Skoda has been brand-building for a number of years now, slowly knocking down the badge snobbery that once existed towards the brand, while growing an increasingly excellent range of models. And, the latest Octavia estate is no exception.
It’s much better looking than its predecessor, and much better value than many of its rivals, so what’s not to like?
Long gone are the days where a 1.4-litre petrol would be considered underpowered for lengthy journeys. This 1.4-litre TSI with 140hp is a nippy little thing and is the fastest in the range, achieving 62mph in 8.5 seconds, excepting the super sporty vRS 2.0-litre TSI iteration, which does it in 6.9 seconds. This means it more than keeps up at motorway speeds, with a top speed of 132mph, while a smooth six-speed manual gearbox makes this a pleasure to drive on shorter day-to-day journeys too.
Ride and handling
This is better than you might think. Tuned to be comfortable in all locations, the car absorbs the speed bumps of town reasonably well, but really comes into its own the faster you go.
The Elegance trim features an unexpected choice of three drive modes: normal, sport and eco – and you instantly notice the difference in suspension and throttle reaction when choosing the sport mode – not what you might expect from an Octavia estate.
It’s not a car that encourages you to throw it around bends, but having said that, its agility is perfectly satisfactory and there’s plenty of grip and little body roll when it does find itself on a windy rural road.
Three trims feature in the Octavia line-up – S, SE and Elegance, plus the vRS iteration. Our Elegance trim was well-equipped, with cruise control, rear parking sensors, as well as MP3 connectivity and Bluetooth.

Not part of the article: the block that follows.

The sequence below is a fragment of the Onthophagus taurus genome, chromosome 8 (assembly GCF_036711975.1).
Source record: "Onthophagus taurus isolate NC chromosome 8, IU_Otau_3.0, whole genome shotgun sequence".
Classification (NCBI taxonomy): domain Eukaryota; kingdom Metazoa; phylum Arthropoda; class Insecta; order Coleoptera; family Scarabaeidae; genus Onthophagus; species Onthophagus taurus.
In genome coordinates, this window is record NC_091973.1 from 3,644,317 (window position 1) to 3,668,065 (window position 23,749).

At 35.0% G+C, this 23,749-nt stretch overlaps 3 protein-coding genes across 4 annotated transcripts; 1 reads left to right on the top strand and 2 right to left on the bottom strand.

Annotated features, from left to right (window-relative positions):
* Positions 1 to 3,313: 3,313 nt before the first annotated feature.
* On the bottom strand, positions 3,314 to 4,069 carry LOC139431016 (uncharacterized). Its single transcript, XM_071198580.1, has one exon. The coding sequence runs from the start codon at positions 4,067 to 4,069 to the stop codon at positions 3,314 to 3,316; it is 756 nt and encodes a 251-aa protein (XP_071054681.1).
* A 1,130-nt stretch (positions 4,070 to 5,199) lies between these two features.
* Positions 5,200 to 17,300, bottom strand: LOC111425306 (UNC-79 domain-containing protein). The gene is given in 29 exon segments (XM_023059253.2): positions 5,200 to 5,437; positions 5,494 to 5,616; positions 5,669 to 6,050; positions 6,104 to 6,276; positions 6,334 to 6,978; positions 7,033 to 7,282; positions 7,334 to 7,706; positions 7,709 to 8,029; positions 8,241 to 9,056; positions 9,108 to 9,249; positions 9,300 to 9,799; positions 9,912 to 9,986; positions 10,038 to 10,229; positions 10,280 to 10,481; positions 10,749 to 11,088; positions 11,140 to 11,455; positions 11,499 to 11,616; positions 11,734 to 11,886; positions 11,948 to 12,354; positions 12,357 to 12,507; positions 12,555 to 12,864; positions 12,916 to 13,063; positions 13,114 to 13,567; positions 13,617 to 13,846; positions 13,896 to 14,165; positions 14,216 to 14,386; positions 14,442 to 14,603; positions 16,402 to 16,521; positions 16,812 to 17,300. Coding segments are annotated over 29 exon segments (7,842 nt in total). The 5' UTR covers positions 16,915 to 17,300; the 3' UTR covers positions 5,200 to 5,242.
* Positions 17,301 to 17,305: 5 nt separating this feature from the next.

Sat-nav, automatic lights and wipers and leather and Alcantara upholstery seats also come as standard.
Here lies in the biggest problem. While the 1.4 TSI is a pleasure to drive, what you gain in fun and speed, you lose in decent running costs. The car costs £21,040 and offers official figures on a combined cycle of 53.3mpg and 121g/km CO2. That’s compared to the equivalently-specced 2.0-litre TDI 148bhp, which is slightly more expensive at £22,790, but offers 67.3mpg and 110g/km, while being only 0.1 seconds slower, at 8.6 seconds in acceleration.
If you can handle a little more sluggishness (0-62mph in 11 seconds), then the figures improve even further with the trusty 1.6 TDI with 104bhp has a smaller price premium over our test model, at £21,890, while offering 74.3mpg and an impressive 99g/km CO2, making it incredibly road-tax friendly.
Skoda continues on its upward trajectory with the Octavia estate. In a recent conversation with three other motoring journos, all of us agreed that we would buy this car if we wanted an estate, proving its worth in the market. Still, the 1.4 TSI makes little monetary sense. It’s good, but for a little more noise and a little less speed, it would be a diesel iteration every time.
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